Updated: 9/6/2018

TKA Aseptic Loosening

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Introduction
  • Macrophage-induced inflammatory response resulting in bone loss
    • steps in the process include    
      • particulate debris formation
      • macrophage activated osteolysis 
      • prosthesis micromotion
      • particulate debris dissemination
    • see wear and osteolysis basic science for full description 
  • Pathophysiology
    • factors affecting wear rate of polyethylene in TKA
      • sterilization method
      • manufacturing method (conventional vs. crosslinked)
      • presence of third-body debris
      • motion between modular tibial insert and metal tray (i.e., backside wear)
      • roughness of femoral component counterface
      • alignment and stability of the TKA
        • malalignment causes asymmetric loading causes early loosening
        • more frequent with varus rather than valgus malalignment
      • demand or activity level of patient
Presentation
  • Symptoms
    • painless
      • early disease
    • pain
      • location
        • localized to the tissues around the loose components
      • aggrevating factors
        • weightbearing
        • often activity related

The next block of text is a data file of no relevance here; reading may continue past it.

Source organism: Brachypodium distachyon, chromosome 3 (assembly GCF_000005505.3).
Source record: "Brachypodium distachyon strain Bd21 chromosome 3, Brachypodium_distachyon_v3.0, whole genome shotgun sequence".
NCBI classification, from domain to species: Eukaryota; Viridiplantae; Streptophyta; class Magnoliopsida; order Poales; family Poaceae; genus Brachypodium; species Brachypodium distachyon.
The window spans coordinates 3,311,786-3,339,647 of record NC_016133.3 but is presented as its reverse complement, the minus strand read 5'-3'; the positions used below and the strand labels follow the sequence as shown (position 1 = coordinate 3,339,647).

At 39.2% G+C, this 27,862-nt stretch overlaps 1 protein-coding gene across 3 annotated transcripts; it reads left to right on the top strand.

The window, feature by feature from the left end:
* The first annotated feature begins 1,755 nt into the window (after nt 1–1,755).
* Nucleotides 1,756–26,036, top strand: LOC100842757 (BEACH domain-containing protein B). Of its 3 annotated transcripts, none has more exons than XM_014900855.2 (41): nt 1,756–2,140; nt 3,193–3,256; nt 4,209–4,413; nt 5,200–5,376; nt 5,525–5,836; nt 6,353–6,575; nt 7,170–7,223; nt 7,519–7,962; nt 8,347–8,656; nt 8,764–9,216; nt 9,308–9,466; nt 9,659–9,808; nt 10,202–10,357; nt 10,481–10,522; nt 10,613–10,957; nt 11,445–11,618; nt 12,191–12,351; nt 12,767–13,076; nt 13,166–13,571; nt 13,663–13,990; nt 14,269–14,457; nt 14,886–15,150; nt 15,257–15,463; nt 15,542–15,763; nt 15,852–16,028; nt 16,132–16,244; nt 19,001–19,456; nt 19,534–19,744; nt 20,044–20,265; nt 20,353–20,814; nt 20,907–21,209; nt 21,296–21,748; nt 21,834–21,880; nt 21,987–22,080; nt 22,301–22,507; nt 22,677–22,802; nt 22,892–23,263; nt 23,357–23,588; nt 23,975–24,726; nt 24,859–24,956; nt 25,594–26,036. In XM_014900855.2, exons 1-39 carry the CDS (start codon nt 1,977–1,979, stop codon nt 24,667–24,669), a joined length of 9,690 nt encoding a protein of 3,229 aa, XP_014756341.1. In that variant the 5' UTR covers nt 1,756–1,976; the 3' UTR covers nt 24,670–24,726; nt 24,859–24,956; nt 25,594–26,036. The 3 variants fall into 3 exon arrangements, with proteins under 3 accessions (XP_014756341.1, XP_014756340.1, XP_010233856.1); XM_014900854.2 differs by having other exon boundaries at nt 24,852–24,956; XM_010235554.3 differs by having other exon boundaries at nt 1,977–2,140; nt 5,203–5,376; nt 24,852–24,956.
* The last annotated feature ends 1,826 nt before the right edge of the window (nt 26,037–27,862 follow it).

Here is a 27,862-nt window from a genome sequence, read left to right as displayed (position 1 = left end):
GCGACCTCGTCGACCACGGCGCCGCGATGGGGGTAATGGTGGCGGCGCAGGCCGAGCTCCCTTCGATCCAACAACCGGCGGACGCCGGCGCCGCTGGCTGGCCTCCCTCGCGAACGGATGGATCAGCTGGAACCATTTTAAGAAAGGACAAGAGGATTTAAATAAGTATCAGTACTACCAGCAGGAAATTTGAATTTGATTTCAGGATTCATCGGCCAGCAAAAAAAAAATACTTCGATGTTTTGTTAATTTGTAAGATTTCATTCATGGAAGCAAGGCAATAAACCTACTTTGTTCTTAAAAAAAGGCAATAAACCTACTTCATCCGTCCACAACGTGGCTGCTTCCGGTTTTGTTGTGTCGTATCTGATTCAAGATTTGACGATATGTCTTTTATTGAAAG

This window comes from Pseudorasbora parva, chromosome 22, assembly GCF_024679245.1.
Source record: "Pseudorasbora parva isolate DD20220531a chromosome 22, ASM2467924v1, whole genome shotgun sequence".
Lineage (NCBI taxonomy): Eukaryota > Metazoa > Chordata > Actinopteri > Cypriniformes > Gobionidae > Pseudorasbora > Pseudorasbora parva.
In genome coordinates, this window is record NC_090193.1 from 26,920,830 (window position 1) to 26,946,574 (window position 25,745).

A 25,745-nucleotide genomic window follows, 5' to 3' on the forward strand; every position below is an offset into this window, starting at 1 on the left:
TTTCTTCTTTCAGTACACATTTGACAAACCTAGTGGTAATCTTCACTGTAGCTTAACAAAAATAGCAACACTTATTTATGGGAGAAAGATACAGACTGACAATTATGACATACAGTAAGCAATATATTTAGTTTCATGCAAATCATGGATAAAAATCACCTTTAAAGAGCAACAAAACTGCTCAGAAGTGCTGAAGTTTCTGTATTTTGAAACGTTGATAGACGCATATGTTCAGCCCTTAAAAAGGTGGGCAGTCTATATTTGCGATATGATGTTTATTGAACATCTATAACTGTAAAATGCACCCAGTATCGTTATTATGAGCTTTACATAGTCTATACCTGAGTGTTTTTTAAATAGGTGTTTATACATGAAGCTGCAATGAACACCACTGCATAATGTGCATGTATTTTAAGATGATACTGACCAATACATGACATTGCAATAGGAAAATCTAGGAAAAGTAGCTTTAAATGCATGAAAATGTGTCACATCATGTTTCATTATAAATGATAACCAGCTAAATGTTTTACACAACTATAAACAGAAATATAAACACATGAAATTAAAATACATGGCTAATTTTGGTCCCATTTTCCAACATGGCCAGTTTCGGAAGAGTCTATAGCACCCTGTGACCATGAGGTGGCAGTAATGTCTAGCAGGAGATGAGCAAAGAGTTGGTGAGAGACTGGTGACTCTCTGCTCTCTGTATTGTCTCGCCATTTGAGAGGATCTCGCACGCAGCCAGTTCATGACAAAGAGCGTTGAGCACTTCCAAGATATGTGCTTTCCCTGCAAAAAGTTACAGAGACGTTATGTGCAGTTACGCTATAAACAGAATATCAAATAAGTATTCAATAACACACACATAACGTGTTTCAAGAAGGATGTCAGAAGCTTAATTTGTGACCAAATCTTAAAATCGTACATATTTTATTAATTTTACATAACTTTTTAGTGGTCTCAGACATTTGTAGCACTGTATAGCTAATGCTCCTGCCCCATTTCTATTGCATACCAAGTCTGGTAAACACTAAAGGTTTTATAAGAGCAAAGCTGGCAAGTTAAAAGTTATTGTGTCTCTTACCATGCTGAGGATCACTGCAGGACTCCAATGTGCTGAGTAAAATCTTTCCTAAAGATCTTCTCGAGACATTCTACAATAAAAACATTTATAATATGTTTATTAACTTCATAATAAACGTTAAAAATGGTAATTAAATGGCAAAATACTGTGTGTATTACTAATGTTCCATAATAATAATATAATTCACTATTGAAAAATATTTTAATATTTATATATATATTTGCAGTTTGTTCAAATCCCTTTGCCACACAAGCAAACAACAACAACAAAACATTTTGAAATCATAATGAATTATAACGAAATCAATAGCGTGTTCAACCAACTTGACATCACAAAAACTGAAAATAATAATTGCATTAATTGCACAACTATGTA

• Physical exam
    • may have minimal pain with ROM
    • increased pain with weight bearing
Imaging
  • Radiographs 
    • recommended views
      • AP
        • tibial osteolysis readily visible on AP
        • femoral osteolysis may be difficult to detect on AP as lesions are typically located in posterior condyles and are obscured by the femoral component
      • lateral
      • oblique
        • often more helpful for identifying femoral osteolysis 
    • findings  
      • radiolucent area around implant or cement with sclerotic border
        • especially radiolucencies > 2 mm
      • change in position of the implant
        • varus or valgus subsidence of tibial component
      • progressive widening of cement-bone or bone-prosthesis interface
      • cement cracking or fragmentation
  • CT Scan & MRI 
    • viable options for assessing larger osteolytic lesions to aid in preoperative planning 
Studies
  • Serum labs
    • ESR normal
    • CRP normal
Differential
  • Critical to rule out periprosthetic joint infection
Treatment
  • Nonoperative
    • observation
      • indications
        • stable implant with minimal symptoms
  • Operative
    • revision TKA 
      • indications  
        • pain due to aseptic loosening
        • pain with evidence of osteolysis  
        • extensive osteolysis that would compromise revision surgery in the future
      • technique
        • bone graft
          • indicated for defects > 10 mm
          • often used in younger patients to preserve bone stock
        • prosthetic metal wedges/augments
          • indicated for defects > 10 mm
          • often used in elderly, low activity patients 
        • bone cement
          • indicated for smaller defects
          • heat released can cause thermal necrosis of surrounding bone and vascular tissue which can potential lead to aseptic loosening
Techniques
  • Revision TKA  
 

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